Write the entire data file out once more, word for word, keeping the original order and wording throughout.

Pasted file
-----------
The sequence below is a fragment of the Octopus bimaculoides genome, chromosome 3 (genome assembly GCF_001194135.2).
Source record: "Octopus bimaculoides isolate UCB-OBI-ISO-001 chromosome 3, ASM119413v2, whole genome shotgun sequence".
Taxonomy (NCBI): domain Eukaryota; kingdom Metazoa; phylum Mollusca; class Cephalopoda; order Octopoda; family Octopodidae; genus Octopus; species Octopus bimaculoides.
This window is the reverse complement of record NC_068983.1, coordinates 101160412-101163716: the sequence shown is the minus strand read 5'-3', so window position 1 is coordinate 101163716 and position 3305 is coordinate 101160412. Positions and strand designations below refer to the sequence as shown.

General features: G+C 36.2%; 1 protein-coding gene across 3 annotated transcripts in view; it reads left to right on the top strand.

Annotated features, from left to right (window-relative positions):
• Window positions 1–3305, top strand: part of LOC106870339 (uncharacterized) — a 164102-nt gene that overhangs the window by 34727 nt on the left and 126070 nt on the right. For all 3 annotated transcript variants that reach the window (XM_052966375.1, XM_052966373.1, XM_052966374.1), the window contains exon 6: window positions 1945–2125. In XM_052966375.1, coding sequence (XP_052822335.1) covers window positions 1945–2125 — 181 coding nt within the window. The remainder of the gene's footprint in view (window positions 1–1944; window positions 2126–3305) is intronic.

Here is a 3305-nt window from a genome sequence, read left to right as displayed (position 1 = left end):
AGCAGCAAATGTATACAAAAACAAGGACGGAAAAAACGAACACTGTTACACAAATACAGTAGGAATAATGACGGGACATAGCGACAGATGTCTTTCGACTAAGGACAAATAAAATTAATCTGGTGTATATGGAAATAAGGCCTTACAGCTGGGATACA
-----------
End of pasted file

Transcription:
The sequence below is a fragment of the Octopus bimaculoides genome, chromosome 3 (genome assembly GCF_001194135.2).
Source record: "Octopus bimaculoides isolate UCB-OBI-ISO-001 chromosome 3, ASM119413v2, whole genome shotgun sequence".
Taxonomy (NCBI): domain Eukaryota; kingdom Metazoa; phylum Mollusca; class Cephalopoda; order Octopoda; family Octopodidae; genus Octopus; species Octopus bimaculoides.
This window is the reverse complement of record NC_068983.1, coordinates 101160412-101163716: the sequence shown is the minus strand read 5'-3', so window position 1 is coordinate 101163716 and position 3305 is coordinate 101160412. Positions and strand designations below refer to the sequence as shown.

General features: G+C 36.2%; 1 protein-coding gene across 3 annotated transcripts in view; it reads left to right on the top strand.

Annotated features, from left to right (window-relative positions):
• Window positions 1–3305, top strand: part of LOC106870339 (uncharacterized) — a 164102-nt gene that overhangs the window by 34727 nt on the left and 126070 nt on the right. For all 3 annotated transcript variants that reach the window (XM_052966375.1, XM_052966373.1, XM_052966374.1), the window contains exon 6: window positions 1945–2125. In XM_052966375.1, coding sequence (XP_052822335.1) covers window positions 1945–2125 — 181 coding nt within the window. The remainder of the gene's footprint in view (window positions 1–1944; window positions 2126–3305) is intronic.

Here is a 3305-nt window from a genome sequence, read left to right as displayed (position 1 = left end):
AGCAGCAAATGTATACAAAAACAAGGACGGAAAAAACGAACACTGTTACACAAATACAGTAGGAATAATGACGGGACATAGCGACAGATGTCTTTCGACTAAGGACAAATAAAATTAATCTGGTGTATATGGAAATAAGGCCTTACAGCTGGGATACA